Looking for an example of a fire marshal inspection checklist? Routine fire marshal inspections are a necessary part of running any business. Preparing for their arrival can help you avoid costly fines or temporarily closing your business due to code violations. This protection extends to your staff, property, and livelihood.
Here is an example of a fire marshal’s inspection checklist and fire safety requirements:
#1: Ways to Exit
The local fire marshal will examine your property’s egress routes and whether they are blocked or obstructed. Having multiple exits accessible in the event of a fire increases the likelihood that everyone may evacuate safely, which is required by the fire code. However, if your employees or consumers cannot access these exits or open them once they have opened them, they are useless.
To ensure your safety, fire inspectors will require you to have:
- A path at least 36 inches wide, leading to every exit door.
- Exit doors that can be opened quickly and are not locked.
- If there are any fire doors in the facility, be sure they close without obstruction and are not propped open with anything.
#2: Emergency lighting
All paths of egress must be not only transparent but also well-marked. If there is a fire, your facility could lose power, or visibility might become very low because of smoke. All exit signs must have backup batteries to stay lit for at least 90 minutes during a fire or power outage. Many of these units include emergency lights on top, which can be turned on at a moment’s notice to add more light and make exits even more apparent. The fire marshal will check that all the bulbs are functioning and that the batteries are in good working order.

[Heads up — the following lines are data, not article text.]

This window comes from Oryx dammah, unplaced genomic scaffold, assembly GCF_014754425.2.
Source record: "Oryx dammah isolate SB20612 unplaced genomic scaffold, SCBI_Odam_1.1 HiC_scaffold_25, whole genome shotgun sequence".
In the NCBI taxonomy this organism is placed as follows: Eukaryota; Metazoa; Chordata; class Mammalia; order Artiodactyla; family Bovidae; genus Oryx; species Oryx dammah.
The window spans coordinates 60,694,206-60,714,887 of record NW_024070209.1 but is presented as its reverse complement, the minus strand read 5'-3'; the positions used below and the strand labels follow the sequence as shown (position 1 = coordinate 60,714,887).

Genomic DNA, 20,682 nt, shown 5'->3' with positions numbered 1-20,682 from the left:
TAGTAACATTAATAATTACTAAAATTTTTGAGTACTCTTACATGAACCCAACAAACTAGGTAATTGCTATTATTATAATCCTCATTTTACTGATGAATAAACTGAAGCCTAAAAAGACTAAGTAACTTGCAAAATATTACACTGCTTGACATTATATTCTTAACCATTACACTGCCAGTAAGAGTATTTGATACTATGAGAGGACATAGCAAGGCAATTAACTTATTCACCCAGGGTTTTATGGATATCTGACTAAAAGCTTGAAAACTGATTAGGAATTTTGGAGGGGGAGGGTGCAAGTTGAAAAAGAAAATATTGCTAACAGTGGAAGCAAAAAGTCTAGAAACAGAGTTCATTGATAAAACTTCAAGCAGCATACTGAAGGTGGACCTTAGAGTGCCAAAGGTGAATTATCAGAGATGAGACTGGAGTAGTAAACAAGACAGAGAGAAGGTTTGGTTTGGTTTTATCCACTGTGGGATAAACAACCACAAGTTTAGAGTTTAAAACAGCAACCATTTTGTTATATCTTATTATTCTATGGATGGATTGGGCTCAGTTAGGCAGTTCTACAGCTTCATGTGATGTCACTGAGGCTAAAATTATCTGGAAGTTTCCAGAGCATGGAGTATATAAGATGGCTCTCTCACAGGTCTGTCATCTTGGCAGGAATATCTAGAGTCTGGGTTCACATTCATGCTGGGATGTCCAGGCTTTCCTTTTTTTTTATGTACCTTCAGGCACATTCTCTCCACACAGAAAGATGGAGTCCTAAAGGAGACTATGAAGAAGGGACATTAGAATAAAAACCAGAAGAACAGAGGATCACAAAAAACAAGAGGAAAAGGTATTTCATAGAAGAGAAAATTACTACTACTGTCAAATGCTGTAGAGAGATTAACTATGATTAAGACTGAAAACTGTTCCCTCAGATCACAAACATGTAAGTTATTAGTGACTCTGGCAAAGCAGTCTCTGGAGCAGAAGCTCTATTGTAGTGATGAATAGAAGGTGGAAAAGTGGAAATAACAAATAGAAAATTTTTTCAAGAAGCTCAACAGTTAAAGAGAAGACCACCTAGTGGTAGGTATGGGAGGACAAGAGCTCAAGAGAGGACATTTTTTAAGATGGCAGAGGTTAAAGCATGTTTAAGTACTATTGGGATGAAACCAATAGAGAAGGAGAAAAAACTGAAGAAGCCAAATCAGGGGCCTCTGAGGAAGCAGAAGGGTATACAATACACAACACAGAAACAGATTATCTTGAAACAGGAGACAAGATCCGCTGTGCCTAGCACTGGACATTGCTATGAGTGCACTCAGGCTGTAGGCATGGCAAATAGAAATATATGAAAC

#3: Fire Extinguishers
Fire extinguishers enable any staff at your business to put out small fires independently. By stopping the fire before it has a chance to grow, you can avoid extensive damage to your property and injuries to yourself, your employees, or customers. Because of how important they are, the fire marshal will take special care during inspections to verify that:
- These are the minimum required numbers of extinguishers – in most office settings. You’re legally required to have a fire extinguisher within 75 feet of anywhere people might travel inside your facility.
- The fire extinguishers we provide are the correct type to combat any fire hazards in your business.
- The minimum size of your fire extinguisher must be in 2A-10BC.
- All your fire protection equipment has had its annual servicing within the last year. The necessary inspections have been completed, and the service tag is in its proper location.
- Secure all extinguishers on the wall or in an approved cabinet.
- There are no obstructions in the way of these units.
- Extinguishers weighing 40 pounds or less should have a top no higher than 5 feet from the floor. For those heavier than 40 pounds, the tops should be 3.5 feet from the floor at most. Also, there must be 4 inches of space between the bottom of each unit and the ground.